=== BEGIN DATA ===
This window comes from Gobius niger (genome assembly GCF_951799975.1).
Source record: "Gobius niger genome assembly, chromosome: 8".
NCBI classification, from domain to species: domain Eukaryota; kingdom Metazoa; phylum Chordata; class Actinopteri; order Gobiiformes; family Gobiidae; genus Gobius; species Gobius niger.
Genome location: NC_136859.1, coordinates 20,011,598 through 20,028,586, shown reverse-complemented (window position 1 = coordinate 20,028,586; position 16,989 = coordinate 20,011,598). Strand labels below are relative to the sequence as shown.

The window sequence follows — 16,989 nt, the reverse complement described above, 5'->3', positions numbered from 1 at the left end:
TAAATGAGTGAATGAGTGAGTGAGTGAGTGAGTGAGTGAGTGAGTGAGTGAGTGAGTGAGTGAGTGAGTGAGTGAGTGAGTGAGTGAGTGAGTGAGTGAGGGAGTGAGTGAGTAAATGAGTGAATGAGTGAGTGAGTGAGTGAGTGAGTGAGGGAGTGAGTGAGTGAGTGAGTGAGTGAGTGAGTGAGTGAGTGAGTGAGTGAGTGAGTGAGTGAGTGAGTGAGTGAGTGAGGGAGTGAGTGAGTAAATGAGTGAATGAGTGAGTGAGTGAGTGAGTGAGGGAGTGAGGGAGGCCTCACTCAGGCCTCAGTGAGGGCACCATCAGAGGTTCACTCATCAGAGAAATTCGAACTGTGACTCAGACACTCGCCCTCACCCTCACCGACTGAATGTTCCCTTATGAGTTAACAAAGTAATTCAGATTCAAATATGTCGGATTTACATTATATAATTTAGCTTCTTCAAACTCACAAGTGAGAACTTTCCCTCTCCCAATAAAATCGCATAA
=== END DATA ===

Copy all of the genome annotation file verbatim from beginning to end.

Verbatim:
This window comes from Gobius niger (genome assembly GCF_951799975.1).
Source record: "Gobius niger genome assembly, chromosome: 8".
NCBI classification, from domain to species: domain Eukaryota; kingdom Metazoa; phylum Chordata; class Actinopteri; order Gobiiformes; family Gobiidae; genus Gobius; species Gobius niger.
Genome location: NC_136859.1, coordinates 20,011,598 through 20,028,586, shown reverse-complemented (window position 1 = coordinate 20,028,586; position 16,989 = coordinate 20,011,598). Strand labels below are relative to the sequence as shown.

The window sequence follows — 16,989 nt, the reverse complement described above, 5'->3', positions numbered from 1 at the left end:
TAAATGAGTGAATGAGTGAGTGAGTGAGTGAGTGAGTGAGTGAGTGAGTGAGTGAGTGAGTGAGTGAGTGAGTGAGTGAGTGAGTGAGTGAGTGAGTGAGGGAGTGAGTGAGTAAATGAGTGAATGAGTGAGTGAGTGAGTGAGTGAGTGAGGGAGTGAGTGAGTGAGTGAGTGAGTGAGTGAGTGAGTGAGTGAGTGAGTGAGTGAGTGAGTGAGTGAGTGAGTGAGTGAGGGAGTGAGTGAGTAAATGAGTGAATGAGTGAGTGAGTGAGTGAGTGAGGGAGTGAGGGAGGCCTCACTCAGGCCTCAGTGAGGGCACCATCAGAGGTTCACTCATCAGAGAAATTCGAACTGTGACTCAGACACTCGCCCTCACCCTCACCGACTGAATGTTCCCTTATGAGTTAACAAAGTAATTCAGATTCAAATATGTCGGATTTACATTATATAATTTAGCTTCTTCAAACTCACAAGTGAGAACTTTCCCTCTCCCAATAAAATCGCATAA